26 April 2016
In the weeks leading up to the beheading of a Canadian hostage, the Philippines military and police amassed a fearsome presence in Sulu, the province in the country’s deep south where modern-day pirates carry out a lucrative trade in captured people.
At least eight different military battalions, along with police and navy, had descended upon the lawless region in an effort to ferret out a kidnapping ring that has now amassed 30 people, a human prize cache potentially worth millions of dollars in ransoms.
“They are using aircraft, they are using choppers and artillery,” Abdusakur Tan, the Sulu vice-governor who is considered the most politically powerful man in the province, said. He called for a punishing response. “I do not want the government and the people in the whole community to be held hostage by these bandidos, because they will keep on doing this,” he said in an interview.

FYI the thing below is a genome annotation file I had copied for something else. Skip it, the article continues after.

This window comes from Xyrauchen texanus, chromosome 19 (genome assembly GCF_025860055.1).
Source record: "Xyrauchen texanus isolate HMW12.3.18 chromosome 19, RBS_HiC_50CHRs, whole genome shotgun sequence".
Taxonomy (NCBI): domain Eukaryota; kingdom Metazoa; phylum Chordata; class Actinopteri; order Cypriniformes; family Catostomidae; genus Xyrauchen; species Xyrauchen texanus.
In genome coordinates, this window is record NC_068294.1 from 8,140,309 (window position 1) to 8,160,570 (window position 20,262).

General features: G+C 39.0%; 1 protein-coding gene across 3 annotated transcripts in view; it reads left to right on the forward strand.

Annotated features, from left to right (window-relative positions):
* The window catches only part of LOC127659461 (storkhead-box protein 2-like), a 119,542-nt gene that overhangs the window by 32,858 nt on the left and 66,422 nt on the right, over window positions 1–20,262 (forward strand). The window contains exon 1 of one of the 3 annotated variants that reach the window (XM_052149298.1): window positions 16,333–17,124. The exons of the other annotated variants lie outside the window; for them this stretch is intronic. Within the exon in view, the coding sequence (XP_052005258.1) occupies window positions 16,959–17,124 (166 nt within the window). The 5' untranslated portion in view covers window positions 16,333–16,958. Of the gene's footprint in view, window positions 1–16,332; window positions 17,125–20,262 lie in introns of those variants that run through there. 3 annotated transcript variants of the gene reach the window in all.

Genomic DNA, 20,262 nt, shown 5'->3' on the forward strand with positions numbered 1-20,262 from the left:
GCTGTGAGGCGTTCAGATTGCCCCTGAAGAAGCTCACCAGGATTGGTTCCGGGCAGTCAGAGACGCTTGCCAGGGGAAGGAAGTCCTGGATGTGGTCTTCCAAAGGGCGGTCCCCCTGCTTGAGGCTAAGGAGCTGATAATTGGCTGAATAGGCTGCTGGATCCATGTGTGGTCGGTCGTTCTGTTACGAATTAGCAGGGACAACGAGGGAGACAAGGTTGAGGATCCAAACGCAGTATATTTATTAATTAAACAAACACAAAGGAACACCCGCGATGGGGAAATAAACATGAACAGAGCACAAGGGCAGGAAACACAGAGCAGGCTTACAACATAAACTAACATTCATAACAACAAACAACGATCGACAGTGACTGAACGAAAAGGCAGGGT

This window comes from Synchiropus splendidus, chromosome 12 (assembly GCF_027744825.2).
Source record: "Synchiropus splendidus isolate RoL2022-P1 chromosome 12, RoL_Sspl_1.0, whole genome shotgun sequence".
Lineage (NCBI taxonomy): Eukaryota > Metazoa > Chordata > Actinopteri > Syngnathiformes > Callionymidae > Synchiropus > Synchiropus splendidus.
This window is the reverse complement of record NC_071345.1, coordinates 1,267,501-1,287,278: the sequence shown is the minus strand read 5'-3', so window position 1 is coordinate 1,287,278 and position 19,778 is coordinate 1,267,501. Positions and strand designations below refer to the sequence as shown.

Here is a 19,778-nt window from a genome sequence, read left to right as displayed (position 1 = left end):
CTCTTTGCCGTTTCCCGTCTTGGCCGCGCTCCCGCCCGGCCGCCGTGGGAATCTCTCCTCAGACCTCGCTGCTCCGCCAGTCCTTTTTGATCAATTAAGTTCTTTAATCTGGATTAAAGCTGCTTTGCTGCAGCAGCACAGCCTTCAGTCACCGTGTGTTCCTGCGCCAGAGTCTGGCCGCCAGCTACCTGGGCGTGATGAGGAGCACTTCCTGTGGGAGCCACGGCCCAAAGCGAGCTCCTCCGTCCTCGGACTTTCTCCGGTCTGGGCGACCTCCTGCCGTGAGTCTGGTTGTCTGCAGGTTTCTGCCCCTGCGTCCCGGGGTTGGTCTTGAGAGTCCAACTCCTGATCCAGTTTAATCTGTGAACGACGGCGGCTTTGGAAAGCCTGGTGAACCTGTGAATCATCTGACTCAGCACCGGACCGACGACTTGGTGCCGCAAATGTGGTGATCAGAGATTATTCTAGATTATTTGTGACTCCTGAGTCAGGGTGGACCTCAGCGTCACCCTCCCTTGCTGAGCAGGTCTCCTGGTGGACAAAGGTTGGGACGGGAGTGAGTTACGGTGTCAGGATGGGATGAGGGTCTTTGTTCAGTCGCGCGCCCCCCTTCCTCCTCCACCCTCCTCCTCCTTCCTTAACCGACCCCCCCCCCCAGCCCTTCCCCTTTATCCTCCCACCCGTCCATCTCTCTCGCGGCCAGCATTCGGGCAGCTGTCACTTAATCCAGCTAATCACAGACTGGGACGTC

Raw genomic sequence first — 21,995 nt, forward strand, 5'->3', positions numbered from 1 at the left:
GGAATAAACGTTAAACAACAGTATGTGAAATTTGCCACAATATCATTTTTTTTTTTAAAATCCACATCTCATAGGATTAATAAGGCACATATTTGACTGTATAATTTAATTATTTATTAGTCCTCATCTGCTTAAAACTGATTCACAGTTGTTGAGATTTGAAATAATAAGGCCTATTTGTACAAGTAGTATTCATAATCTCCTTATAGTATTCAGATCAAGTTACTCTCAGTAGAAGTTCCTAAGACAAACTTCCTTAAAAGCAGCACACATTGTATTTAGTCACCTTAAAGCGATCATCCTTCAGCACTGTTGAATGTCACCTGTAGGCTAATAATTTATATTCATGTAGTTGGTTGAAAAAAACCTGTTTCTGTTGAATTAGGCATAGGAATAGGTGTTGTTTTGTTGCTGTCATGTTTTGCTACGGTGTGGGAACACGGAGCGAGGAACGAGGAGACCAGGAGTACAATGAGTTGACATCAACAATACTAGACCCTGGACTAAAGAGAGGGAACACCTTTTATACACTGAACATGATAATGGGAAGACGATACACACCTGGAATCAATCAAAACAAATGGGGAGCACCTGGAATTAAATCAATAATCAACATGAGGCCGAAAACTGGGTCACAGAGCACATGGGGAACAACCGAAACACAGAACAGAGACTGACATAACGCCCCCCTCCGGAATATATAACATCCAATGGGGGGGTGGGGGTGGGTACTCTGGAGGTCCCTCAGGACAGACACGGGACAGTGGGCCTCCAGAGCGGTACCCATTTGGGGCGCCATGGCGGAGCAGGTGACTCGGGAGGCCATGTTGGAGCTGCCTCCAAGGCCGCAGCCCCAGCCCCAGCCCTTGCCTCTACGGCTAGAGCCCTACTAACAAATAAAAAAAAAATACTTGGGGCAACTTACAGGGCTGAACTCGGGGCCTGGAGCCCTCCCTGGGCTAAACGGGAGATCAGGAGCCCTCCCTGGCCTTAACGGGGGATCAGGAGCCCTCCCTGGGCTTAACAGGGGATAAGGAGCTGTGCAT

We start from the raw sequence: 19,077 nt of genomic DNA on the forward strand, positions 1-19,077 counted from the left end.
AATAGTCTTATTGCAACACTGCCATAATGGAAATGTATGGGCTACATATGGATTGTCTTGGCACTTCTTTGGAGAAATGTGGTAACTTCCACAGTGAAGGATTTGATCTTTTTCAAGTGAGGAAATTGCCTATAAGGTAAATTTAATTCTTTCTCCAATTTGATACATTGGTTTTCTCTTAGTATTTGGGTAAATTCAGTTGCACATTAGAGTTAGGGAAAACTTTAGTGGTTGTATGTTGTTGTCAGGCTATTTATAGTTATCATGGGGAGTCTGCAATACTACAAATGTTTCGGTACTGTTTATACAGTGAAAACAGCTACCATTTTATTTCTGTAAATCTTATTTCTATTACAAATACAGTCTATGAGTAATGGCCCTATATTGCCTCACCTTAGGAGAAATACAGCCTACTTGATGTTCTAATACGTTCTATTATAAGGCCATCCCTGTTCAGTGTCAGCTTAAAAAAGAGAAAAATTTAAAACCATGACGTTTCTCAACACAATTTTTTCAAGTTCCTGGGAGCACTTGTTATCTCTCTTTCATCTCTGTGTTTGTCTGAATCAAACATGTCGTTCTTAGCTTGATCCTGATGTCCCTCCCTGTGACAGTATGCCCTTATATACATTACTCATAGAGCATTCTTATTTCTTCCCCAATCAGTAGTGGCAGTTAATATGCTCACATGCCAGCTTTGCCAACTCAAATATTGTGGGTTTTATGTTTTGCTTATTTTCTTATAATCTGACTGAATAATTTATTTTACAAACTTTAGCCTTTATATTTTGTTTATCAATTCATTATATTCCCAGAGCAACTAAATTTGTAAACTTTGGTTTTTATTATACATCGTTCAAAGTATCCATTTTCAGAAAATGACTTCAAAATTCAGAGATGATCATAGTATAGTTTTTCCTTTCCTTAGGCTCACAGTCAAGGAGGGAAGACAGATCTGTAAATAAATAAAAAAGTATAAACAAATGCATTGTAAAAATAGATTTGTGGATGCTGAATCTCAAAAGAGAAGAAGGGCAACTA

… “In Sulu, you’re looking at a cultural practice of raiding, kidnapping and piracy that stretches far before the entry of Islam or even the entry of the Spaniards,” said Joseph Franco, a researcher at S. Rajaratnam School of International Studies who has worked for the Armed Forces of the Philippines and studied the country’s rebel groups.
CENS / Online
Last updated on 27/04/2016